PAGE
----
ployments. Having lived very splendidly at Warsaw, he had contracted debts, which at that time lay heavy upon him. His plate and equipage would have been arrested, if one Mr Lawson, who had been ,a lieutenant in a Cameronian regiment, had not generously lent him the sum of £1800. It is hard to say whether Mr Lawson's friendship, or the earl of Stair's gratitude ever after, was most to be admired. He did not remain long in retirement, for, upon the accession of George I., he was received into favour; and, on the 28th of October, 1714, was appointed one of the lords of the bed-chamber; the next day he was sworn one of the privy-council, and, in November, was made commander-in-chief of his majesty's forces in Scotland.

The scene now changed in favour of the duke of Marlborough, whose friends were, for the most part, chosen to represent the counties and boroughs in the parliament that was summoned to meet on the 17th of March, 1715. In Scotland the opposers of the former ministry prevailed, and the earl of Stair was elected one of the sixteen peers to sit in the first septennial parliament. Ambassadors were now sent to the several courts in Europe to notify the king's accession; and, as the French court was both the most splendid and most intriguing, it was requisite to fix upon an ambassador of address and deep penetration The person thought of by the duke of Marlborough and by the king himself, was Lord Stair, who was intrusted with discretionary powers.

He set out for Paris in January, 1715, and, in a few days after, entered that capital in so splendid a manner, that the proud old monarch considered it as an insult offered to him in his own capital, that a petty prince, whom, only a few months before, he had entertained hopes of depriving of even his electoral title and dominions in Germany, should, upon his ascending a throne so unexpectedly, authorise his ambassador to make a more splendid appearance than the minister of any potentate had ever done before at Paris. Stair was not many days in Paris, however, before an opportunity offered of confirming his royal master in the good opinion he had formed of him.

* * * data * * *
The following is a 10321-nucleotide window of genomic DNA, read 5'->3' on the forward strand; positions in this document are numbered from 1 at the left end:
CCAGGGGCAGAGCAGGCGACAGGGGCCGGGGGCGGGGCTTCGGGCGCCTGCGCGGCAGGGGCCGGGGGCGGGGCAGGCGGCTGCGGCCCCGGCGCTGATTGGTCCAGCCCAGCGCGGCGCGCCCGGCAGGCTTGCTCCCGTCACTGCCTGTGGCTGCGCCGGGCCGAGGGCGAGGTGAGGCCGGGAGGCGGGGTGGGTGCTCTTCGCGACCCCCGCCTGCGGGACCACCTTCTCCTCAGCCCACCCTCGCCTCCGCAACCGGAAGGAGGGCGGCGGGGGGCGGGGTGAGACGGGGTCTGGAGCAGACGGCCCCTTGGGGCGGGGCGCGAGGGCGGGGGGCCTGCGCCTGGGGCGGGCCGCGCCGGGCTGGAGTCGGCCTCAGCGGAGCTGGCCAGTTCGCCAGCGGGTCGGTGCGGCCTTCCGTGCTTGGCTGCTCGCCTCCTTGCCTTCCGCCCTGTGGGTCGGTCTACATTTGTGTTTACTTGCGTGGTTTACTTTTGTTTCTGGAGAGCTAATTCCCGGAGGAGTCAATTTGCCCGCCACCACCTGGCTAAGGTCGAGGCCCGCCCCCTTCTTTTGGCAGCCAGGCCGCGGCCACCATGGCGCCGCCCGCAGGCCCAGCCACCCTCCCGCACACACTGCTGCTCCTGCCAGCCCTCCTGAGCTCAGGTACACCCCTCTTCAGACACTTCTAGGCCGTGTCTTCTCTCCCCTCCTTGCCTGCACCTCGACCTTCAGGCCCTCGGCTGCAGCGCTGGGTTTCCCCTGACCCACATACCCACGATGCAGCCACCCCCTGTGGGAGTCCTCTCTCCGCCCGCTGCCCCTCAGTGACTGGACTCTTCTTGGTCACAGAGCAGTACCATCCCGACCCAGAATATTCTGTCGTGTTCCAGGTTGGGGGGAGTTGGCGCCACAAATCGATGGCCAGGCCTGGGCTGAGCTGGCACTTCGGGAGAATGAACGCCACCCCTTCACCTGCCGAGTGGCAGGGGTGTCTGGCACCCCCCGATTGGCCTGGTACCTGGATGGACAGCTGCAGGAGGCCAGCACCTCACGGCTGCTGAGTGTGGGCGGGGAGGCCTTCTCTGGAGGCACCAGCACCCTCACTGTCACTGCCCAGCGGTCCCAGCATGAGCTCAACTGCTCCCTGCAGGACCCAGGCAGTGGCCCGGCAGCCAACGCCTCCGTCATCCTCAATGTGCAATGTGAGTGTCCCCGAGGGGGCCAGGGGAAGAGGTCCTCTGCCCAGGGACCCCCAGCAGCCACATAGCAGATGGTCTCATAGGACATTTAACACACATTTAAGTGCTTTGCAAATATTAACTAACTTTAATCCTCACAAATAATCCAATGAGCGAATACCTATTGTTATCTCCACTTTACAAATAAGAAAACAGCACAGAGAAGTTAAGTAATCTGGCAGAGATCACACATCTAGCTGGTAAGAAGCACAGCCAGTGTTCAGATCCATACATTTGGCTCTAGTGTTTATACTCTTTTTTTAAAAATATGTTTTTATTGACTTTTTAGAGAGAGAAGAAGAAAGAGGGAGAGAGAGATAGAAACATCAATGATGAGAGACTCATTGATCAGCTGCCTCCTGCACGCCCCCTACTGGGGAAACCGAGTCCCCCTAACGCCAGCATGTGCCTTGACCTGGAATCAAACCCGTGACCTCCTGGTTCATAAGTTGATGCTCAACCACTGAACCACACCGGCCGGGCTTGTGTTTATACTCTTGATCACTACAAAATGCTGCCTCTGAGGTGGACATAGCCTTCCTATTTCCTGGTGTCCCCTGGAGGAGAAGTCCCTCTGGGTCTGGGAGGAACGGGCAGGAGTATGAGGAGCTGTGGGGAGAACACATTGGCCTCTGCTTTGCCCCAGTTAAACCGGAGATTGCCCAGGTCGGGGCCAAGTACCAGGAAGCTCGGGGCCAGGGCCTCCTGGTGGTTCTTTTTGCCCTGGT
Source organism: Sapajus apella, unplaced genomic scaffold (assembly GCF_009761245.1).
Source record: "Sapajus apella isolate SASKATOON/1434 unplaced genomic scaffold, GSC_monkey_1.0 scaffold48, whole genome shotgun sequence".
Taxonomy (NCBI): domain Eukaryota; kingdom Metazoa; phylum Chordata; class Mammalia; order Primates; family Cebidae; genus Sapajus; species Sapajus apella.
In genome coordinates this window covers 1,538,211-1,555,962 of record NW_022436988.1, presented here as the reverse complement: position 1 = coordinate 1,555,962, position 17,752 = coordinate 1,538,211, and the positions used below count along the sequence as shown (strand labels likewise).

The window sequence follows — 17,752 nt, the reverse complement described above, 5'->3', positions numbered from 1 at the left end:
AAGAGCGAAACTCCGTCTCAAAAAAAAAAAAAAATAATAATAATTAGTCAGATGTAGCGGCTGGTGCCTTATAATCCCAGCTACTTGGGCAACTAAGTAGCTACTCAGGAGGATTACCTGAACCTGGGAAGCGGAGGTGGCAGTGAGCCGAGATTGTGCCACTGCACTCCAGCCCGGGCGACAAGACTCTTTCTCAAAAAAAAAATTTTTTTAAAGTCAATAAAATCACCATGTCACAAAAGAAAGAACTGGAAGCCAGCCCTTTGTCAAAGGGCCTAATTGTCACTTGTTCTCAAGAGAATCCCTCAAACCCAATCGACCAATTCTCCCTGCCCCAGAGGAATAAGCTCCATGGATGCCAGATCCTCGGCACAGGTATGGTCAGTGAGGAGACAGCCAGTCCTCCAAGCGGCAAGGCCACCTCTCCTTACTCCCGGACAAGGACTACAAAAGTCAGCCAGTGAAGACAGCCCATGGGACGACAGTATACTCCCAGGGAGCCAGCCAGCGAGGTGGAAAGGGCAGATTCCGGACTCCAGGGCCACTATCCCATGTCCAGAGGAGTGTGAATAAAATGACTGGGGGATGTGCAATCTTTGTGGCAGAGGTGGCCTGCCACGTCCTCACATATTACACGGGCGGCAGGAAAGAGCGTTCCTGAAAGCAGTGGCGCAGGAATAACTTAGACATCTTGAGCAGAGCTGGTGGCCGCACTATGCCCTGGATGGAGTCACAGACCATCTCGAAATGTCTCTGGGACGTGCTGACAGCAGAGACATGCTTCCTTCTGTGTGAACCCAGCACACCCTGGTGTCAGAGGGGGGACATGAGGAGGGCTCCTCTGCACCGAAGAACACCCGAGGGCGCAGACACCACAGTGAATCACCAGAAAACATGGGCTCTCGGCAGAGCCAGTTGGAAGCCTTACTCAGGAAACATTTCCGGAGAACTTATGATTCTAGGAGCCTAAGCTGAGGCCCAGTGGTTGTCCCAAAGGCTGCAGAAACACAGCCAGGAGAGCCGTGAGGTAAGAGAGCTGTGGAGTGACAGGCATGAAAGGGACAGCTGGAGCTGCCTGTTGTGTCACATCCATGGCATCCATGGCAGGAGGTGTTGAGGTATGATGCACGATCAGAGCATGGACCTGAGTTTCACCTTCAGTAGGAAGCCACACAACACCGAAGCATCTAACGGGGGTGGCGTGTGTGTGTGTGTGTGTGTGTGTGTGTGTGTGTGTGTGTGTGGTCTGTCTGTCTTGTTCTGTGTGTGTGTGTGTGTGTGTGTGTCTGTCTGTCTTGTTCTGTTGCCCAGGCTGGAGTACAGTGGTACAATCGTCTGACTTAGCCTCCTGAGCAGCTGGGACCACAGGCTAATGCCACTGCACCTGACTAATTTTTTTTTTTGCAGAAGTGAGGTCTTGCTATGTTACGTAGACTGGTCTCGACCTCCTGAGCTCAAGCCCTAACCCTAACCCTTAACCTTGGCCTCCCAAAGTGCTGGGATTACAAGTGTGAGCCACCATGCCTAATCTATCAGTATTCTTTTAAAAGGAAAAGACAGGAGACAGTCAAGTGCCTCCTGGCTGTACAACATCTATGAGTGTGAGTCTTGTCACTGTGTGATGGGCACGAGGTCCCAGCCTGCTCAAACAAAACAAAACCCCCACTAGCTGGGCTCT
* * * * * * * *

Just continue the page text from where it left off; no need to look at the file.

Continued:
By the ninth article of the treaty of Utrecht, it was expressly stipu. lated that the harbour of Dunkirk should be filled up, and that the dykes which form the canal and moles should be destroyed. There had been a pretended execution of this article, but nothing like fulfilling of the treaty, and the king had ordered a haven and canal to be made at Mardyke, of much greater extent than those of Dunkirk itself. Mr Prior, the former ambassador, had complained of this, and insisted that the treaty should be fulfilled; but an answer full of the most evasive arguments had been given. As the matter still continued open, the earl of Stair laid a clear representation of the case before the French ministry, and with uncommon address and vigilance got to the bottom of the secret machinations of the French court, and transmitted home such early and exact intelligence concerning the intended invasion, that the pretender's enterprise failed, and a great number of his abettors in England were taken into custody. Various stories are told concerning the methods made use of by the earl of Stair to procure such important secret intelligence, most of them calculated to amuse the reader by agreeable fictions at the expense of historical truth. The real fact, as it stands authenticated on record, is, that the earl of Stair was master of the most insinuating address, and knew how to apply a